Jersey, “A Peculiar of the Crown.”

Jersey is officially a “Peculiar of the Crown.” People in the States call our Jersey peculiar too. It means Jersey has the same status as Guernsey being “Separate of, but not independent from” the United Kingdom.  It is a historical remnant.  William, Duke of Normandy, conquered England but still remained a French Duke.  When the French finally drove the English from Normandy, Jersey and Guernsey remained part of the English king’s possessions.  They were invaded by the French at times, and Parliament is opened in French (although debate is bilingual). But, by treaty, the islands are separated from France but have not joined the United Kingdom.

But it’s another invasion, more recent than the French, that seem to shape Jersey and helps define its identity.  In 1940 the Germans occupied the Channel Islands.  Against Churchill’s wishes the War Office decided the islands would not be defended.  This message was not conveyed to the Germans until AFTER they started bombing, but when they got the message, they flew in, and met the Bailiff, who opted to remain to keep some form of local civil government going.

The occupation is a Jersey preoccupation.  The main bus station is Liberation Buss Station, the main square is Liberation Square.  There is a statue dedicated to the liberation in the square. 

Two of the main attractions are the Occupation Tapestry, and the Jersey War Tunnels.

The tapestry was a large community art project.  A designer laid out the overall plan and each of the island’s 12 parishes completed one panel.  While the overall design was set each parish had a lot of latitude in doing the work.  Over the years it took to make the tapestry over a thousand people added stitches.  Over 1400 hanks of wool yarn went into the making.  It was unveiled by Prince (now King) Charles on the 50th anniversary of the liberation in 1995.  The file with the pictures I took of the tapestry was corrupted so I don’t have my own photos, but here is a link that will tell you about the tapestry.

The second attraction are the Jersey War Tunnels, a labyrinth of tunnels bored by the Nazis as part of the extensive network of fortifications and bunkers that were part of the “Atlantic Wall” to ward off invasion.

The tunnel museum poses questions about life under occupation.  Ten years ago, when we were in Jersey the presentation was “Germans bed, Islanders good.”  Today the presentation takes a more nuanced view.  It asks questions like “A German Soldier offers you an ice cream, do you take it?” with the added information that he is a father and misses his kids.  Another question, A German officer speaks impeccable English, shares your love of Classical Music, do you invite him into your home to listen to records?”  There were stories of women who had relations with Germans.  Ten years ago, in presentations they referred to them as “Jerry Bags.”  That term was still mentioned but there was also talk of the marriages and families started.  There was a sympathetic portrayal of a 17-year-old German Soldier who committed suicide by putting a grenade in his mouth and pulling the pin.  There was a thoughtful presentation on the dilemma of civil authorities walking the line between keeping the government functioning and collaboration.  There were tally boards asking visitors which decision they would make, and the votes were pretty evenly split.  The displays prompted contemplation of the partial breakdown of civil society during the occupation.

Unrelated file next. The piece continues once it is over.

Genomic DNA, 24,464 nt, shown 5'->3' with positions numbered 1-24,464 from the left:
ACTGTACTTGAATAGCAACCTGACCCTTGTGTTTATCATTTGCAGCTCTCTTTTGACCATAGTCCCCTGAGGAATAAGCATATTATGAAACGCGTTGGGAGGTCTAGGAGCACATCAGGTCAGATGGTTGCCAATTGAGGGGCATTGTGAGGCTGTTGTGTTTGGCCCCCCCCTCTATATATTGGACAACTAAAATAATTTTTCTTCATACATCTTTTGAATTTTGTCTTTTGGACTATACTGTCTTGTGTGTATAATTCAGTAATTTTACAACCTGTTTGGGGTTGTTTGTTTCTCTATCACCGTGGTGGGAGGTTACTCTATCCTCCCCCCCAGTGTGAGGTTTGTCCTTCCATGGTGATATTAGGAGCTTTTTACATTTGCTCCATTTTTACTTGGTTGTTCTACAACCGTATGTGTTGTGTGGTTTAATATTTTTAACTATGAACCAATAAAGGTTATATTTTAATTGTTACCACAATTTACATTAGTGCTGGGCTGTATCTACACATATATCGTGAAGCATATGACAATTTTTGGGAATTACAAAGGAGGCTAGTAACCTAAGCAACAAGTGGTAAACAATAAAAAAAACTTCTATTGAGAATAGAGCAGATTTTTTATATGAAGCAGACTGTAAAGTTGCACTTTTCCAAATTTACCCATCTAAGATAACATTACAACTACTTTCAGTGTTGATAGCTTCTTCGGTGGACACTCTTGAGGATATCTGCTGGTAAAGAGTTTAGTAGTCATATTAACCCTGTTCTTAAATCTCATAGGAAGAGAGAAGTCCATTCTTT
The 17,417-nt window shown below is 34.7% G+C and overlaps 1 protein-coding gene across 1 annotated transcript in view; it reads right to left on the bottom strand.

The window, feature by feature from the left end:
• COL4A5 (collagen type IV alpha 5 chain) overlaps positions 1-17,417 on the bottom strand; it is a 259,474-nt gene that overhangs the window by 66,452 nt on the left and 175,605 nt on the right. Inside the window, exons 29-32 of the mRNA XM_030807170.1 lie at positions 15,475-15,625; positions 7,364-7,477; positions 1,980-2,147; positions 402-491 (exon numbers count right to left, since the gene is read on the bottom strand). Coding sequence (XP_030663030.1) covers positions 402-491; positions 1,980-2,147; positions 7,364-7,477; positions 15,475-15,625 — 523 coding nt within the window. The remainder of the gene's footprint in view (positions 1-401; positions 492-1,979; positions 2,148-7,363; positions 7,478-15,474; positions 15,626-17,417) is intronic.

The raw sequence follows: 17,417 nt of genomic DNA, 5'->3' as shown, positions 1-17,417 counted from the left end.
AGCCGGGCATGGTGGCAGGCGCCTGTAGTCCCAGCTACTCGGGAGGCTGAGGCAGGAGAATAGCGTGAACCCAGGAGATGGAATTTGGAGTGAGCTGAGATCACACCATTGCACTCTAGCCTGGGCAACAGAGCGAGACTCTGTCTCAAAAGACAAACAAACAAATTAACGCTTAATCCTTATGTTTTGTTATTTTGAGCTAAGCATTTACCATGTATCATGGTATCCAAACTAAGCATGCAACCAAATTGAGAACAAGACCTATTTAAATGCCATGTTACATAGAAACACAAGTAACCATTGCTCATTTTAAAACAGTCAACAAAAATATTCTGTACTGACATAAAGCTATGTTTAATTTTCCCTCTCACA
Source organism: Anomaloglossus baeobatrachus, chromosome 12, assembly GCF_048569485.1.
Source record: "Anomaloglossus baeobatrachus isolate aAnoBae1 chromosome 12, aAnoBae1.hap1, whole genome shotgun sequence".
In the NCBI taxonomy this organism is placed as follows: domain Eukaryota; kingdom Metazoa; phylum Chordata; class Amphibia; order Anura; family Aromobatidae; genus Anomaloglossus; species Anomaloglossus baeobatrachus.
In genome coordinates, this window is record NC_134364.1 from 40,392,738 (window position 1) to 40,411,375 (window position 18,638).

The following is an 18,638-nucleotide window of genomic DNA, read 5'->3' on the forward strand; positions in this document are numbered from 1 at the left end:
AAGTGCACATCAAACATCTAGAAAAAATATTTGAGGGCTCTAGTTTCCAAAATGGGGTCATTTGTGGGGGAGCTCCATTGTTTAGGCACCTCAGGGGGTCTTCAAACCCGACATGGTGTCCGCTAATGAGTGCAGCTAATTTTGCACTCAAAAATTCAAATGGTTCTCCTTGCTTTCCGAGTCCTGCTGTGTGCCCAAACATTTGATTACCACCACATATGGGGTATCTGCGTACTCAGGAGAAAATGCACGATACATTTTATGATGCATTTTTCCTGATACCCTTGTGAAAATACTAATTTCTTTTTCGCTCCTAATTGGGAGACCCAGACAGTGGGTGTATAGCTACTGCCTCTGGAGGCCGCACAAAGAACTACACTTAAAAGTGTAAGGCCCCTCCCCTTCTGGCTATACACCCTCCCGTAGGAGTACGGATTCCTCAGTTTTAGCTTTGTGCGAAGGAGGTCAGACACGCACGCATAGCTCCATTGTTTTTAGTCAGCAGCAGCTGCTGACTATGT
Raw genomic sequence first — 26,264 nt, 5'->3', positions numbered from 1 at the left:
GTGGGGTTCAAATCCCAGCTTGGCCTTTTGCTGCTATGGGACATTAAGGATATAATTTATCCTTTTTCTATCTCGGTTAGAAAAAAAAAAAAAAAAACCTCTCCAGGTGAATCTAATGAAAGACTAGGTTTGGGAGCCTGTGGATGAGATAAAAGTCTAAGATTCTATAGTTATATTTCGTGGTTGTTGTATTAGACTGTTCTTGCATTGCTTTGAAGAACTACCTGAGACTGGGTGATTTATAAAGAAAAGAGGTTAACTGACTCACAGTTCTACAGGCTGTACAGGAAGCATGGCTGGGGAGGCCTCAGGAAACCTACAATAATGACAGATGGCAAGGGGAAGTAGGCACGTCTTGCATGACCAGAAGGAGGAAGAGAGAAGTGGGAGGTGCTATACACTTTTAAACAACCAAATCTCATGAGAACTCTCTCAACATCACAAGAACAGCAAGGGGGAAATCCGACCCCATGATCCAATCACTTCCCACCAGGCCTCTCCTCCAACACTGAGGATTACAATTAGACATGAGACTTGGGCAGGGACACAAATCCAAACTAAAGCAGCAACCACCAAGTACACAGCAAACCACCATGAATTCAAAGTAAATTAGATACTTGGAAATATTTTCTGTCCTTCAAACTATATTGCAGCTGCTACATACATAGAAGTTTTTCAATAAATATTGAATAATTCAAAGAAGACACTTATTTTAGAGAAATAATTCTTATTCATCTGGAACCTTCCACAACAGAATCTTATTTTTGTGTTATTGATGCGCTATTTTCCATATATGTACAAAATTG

The plight of slave laborers from Russia and other countries (including political prisoners sent by Franco from Spain) was graphically portrayed.

Looking at the displays you can feel the islander’s frustration when they saw the Normandy Invasion happening all around them, planes overhead and boats passing, and yet they still remained under German control.  After the beachheads were secured and French ports taken there was no supply route for the Islands.  Churchill asked for the Germans on the island to surrender, the commander did not (although there was talk of mutiny among some of the troops.)  When asked for supplies from the Allies he responded “Let them starve.  No Fighting.  They can rot at their leisure.”  While it made sense not to fight for the islands, which were no longer of strategic importance and not worth the lives of servicemen, it meant the islanders and Germans went hungry together.

Churchill’s words carved in stone.

After prolonged negotiations, a Red Cross supply ship arrived with food to be distributed only to islanders and not to German occupiers. This led to more tension.  Only after VE day were “our dear Channel Islands” in Churchill’s words, freed, among the last Western Europeans liberated.

While the islanders went hungry, there was no starvation.  That led to a conversation with Liam and Fiona on what starvation means.  Fiona realized that her saying “I’m Starving” was misuse of a term, trivializing real starvation.  While the islander’s hardships were real, we discussed the greater hardships of people in, for instance, concentration camps, or is areas that were leveled by armies.  Liam said the tunnel museum was the first time that he understood the real horror of war.  I added that what he saw in the exhibits wasn’t nearly the half of it.  Travel is teaching and today the kids to begin to understand issues they are seeing on TV and their devices today.

Leave a Reply

This site uses Akismet to reduce spam. Learn how your comment data is processed.